Millions of people suffer with low back pain, and it is one of the top reasons people seek medical treatment. Back problems are also, by far, the primary reason for appointments with acupuncturists. But does acupuncture really help these patients? Researchers from the University of Maryland School of Medicine and the Peninsula Medical School, Plymouth, U.K., analyzed dozens of studies from around the world on acupuncture for low back pain.
“For people with chronic low back pain, this analysis shows that acupuncture is clearly effective in providing considerable pain relief,” says Eric Manheimer, study author and director of database and evaluation for the University of Maryland Center for Integrative Medicine. “The research also showed that acupuncture provided true pain relief. The benefit was not just due to the placebo effect.”
The reviewers scoured the medical literature for all studies involving acupuncture for treating low back pain. To minimize bias, the American and British teams developed explicit criteria for evaluating the studies and did the evaluations independently. Their analysis included only randomized controlled trials, the gold standard study design for evaluating medical procedures.
Thirty-three studies covering more than 2,100 patients met the criteria for review. In the end, the researchers used 22 of these studies for their analysis. All 22 evaluated Chinese-style acupuncture for chronic low back pain, defined as pain that has been on-going for more than three months. The other 11 studies were excluded because they either only reported data that could not be combined statistically, they only included patients with acute back pain or pregnancy-related back pain or they involved forms of acupuncture other than traditional Chinese acupuncture.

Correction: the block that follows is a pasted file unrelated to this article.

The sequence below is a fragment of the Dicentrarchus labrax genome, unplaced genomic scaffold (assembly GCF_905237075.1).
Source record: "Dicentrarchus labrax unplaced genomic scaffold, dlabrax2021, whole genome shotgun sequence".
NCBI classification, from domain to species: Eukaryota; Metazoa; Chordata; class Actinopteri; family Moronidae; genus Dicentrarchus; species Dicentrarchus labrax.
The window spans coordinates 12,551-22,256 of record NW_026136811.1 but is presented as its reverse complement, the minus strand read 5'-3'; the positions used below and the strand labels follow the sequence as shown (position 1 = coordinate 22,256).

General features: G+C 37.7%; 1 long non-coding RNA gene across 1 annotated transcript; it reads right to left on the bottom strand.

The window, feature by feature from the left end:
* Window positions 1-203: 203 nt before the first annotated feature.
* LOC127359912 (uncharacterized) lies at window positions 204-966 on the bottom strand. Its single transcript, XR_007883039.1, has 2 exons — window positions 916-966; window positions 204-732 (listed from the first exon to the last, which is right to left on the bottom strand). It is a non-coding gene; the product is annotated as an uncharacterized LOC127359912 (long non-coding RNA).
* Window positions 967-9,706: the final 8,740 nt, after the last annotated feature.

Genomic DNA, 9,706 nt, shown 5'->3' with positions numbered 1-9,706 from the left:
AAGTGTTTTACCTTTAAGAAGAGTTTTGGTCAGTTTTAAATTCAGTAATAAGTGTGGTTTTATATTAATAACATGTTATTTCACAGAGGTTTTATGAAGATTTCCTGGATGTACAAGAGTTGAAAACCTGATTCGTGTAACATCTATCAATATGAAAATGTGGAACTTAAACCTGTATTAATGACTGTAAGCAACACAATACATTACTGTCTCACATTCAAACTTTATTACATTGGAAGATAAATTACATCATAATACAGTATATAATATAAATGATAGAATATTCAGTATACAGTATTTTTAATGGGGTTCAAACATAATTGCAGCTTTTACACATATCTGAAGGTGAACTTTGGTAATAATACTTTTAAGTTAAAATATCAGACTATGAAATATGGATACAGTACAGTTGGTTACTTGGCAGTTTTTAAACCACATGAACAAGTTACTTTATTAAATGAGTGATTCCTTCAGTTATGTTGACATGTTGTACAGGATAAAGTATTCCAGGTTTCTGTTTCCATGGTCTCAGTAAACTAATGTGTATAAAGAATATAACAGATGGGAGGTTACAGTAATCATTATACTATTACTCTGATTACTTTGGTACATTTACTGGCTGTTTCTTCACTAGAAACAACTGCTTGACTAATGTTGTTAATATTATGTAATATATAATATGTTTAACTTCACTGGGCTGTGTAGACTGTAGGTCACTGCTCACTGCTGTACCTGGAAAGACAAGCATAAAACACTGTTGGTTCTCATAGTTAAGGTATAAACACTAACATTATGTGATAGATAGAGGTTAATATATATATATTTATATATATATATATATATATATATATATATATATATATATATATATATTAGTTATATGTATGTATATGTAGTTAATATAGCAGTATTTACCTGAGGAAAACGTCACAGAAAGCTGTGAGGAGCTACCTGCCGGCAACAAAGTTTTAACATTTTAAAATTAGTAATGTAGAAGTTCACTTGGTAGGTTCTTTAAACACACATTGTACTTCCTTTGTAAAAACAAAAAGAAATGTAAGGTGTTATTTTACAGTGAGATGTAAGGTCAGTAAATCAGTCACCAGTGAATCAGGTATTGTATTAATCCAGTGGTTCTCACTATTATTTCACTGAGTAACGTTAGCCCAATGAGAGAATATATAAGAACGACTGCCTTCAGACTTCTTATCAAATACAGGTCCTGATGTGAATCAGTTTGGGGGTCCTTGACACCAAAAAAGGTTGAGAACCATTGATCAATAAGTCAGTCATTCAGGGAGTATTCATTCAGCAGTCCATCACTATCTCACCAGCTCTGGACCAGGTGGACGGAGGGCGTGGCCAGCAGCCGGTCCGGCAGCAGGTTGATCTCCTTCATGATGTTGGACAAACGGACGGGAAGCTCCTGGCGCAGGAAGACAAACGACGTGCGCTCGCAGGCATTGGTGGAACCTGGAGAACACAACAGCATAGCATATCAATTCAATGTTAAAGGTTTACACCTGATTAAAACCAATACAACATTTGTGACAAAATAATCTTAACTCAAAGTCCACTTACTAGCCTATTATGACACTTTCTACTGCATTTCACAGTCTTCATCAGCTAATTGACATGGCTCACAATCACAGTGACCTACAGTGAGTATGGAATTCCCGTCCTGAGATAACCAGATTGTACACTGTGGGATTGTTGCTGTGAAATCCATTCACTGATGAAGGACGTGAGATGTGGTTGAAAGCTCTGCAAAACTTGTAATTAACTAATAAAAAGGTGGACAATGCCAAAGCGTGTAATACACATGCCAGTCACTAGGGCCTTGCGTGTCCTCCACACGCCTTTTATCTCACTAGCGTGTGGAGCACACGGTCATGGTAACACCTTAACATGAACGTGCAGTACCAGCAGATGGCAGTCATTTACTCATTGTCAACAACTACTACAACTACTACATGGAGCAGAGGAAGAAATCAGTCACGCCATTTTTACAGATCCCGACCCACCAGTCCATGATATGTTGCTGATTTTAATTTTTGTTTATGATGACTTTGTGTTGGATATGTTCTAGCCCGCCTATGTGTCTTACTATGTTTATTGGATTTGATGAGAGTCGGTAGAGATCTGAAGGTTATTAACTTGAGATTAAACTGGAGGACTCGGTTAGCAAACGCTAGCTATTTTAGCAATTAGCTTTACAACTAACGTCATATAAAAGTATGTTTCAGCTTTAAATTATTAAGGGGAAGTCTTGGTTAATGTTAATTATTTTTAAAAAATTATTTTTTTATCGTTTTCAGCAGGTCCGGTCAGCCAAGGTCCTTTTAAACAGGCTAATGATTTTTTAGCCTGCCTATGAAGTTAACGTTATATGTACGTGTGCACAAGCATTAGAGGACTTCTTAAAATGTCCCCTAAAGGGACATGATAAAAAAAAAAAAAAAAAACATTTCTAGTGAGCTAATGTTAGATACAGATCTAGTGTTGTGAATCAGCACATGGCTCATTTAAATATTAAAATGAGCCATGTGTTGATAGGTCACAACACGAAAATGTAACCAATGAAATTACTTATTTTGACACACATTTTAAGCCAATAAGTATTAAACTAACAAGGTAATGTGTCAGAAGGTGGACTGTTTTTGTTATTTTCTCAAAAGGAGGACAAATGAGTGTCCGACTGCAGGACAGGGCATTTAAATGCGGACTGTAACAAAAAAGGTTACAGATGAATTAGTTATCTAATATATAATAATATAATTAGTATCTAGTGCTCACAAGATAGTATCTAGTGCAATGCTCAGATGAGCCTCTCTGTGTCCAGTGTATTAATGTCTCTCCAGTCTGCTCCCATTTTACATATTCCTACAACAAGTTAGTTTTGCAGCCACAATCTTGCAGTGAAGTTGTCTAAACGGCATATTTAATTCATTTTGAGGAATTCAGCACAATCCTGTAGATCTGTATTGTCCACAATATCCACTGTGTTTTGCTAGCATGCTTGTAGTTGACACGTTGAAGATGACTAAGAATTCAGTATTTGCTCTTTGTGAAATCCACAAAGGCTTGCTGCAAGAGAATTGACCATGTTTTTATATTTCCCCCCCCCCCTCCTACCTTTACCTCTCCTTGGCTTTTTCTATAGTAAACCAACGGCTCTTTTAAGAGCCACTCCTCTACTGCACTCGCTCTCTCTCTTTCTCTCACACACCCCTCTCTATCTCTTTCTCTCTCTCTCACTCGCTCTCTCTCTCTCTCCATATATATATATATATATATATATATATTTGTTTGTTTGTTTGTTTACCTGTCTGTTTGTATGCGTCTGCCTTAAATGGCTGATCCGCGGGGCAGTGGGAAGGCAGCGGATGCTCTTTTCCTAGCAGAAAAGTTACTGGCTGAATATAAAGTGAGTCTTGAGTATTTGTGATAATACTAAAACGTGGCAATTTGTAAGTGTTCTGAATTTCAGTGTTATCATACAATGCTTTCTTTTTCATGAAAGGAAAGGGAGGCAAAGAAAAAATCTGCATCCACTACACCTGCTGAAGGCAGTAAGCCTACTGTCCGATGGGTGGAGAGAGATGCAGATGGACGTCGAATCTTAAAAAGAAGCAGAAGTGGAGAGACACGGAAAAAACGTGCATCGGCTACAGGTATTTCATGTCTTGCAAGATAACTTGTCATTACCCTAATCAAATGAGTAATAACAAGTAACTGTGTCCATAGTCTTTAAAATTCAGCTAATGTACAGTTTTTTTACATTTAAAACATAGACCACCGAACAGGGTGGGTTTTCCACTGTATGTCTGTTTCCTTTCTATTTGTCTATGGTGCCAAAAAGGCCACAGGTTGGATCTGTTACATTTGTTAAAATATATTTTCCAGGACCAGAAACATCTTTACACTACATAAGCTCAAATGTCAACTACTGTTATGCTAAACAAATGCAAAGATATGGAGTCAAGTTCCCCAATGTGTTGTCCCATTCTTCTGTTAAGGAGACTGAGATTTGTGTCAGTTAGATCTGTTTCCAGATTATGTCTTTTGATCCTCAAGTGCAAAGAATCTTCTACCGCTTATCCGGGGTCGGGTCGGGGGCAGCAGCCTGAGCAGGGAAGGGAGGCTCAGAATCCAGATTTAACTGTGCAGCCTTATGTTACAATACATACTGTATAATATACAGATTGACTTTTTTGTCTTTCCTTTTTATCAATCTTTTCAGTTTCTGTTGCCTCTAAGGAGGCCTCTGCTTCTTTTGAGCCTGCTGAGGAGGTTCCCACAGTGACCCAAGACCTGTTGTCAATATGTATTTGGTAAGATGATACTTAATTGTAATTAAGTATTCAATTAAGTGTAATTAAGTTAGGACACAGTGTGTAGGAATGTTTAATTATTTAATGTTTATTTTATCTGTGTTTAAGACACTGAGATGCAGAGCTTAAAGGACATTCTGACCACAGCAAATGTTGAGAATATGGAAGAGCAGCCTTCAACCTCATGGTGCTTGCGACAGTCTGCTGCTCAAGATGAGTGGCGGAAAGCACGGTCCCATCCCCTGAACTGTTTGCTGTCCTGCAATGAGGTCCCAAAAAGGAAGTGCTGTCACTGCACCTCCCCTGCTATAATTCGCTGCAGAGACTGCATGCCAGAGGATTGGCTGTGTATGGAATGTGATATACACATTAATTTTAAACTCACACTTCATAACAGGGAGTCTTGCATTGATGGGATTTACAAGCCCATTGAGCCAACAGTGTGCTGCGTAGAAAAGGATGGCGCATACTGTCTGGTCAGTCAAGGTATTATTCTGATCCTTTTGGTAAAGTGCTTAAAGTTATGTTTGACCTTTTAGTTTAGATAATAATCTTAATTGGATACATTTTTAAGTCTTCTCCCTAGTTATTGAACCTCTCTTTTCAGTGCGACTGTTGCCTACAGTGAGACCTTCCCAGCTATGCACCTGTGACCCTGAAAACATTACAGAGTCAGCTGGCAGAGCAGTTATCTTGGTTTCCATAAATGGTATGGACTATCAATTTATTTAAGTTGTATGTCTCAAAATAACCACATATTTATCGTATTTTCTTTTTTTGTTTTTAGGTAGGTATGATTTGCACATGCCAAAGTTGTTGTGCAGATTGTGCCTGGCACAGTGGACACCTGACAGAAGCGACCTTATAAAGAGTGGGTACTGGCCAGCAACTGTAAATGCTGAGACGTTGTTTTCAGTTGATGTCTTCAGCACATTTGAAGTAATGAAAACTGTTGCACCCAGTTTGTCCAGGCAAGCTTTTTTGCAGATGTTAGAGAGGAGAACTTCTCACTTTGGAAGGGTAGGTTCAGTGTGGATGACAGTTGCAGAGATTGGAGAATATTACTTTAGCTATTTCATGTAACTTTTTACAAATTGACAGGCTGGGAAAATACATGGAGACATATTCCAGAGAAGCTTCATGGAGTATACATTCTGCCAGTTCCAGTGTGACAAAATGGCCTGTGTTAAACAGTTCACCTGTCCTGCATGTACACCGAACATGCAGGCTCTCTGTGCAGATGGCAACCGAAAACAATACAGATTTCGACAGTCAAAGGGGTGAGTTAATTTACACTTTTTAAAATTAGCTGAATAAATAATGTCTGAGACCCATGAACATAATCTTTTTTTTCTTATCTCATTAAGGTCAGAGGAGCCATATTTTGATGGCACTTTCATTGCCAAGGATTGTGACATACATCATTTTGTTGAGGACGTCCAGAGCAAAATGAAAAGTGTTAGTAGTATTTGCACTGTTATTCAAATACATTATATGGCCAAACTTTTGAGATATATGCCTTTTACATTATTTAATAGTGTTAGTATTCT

Manheimer says, “We wanted the studies for the analysis to meet the highest scientific standards. As a way to account for a possible placebo effect, we looked at many studies that used ‘sham acupuncture’ as a control group, where acupuncture needles were inserted only superficially or in the wrong place.”
The sham acupuncture studies were double-blinded, meaning neither the researchers nor the participants knew who was receiving the real or the sham treatment. When looking at those studies, the reviewers found the differences in pain ratings showed a significant difference between the real acupuncture and the sham acupuncture groups, indicating that the benefit was not just due to the placebo effect.
“From our analysis, the message for people with chronic low back pain is that acupuncture is a truly effective therapy that provides significant pain relief,” says Manheimer. “Patients with low back pain have many options for treatment including medication, chiropractic care, physical therapy and back exercises. However, these treatments do not always help, and scientific evidence indicates that they have only modest effectiveness.”
The researchers evaluated the effects of acupuncture both in the short-term (defined as three weeks after the last acupuncture treatment) as well as in the longer term. They found acupuncture provided definite pain relief in the short-term, and this relief appeared to be sustained over the longer term. However, they say it’s too early to be certain of longer term effects, and more studies are underway.
Previous attempts to synthesize information on acupuncture and chronic low back pain provided mixed results. But since 1999, the publication of five high quality, large-scale studies has added new evidence for the analysis. The current analysis includes these newer studies as well as earlier research not included in previous reviews.
In all, this analysis contains more than twice as many studies as earlier reviews and includes reports in English, Chinese, Japanese, Korean as well as Germanic and Romance languages. For this study, the reviewers received funding from the National Center for Complementary and Alternative Medicine, a part of the National Institutes of Health.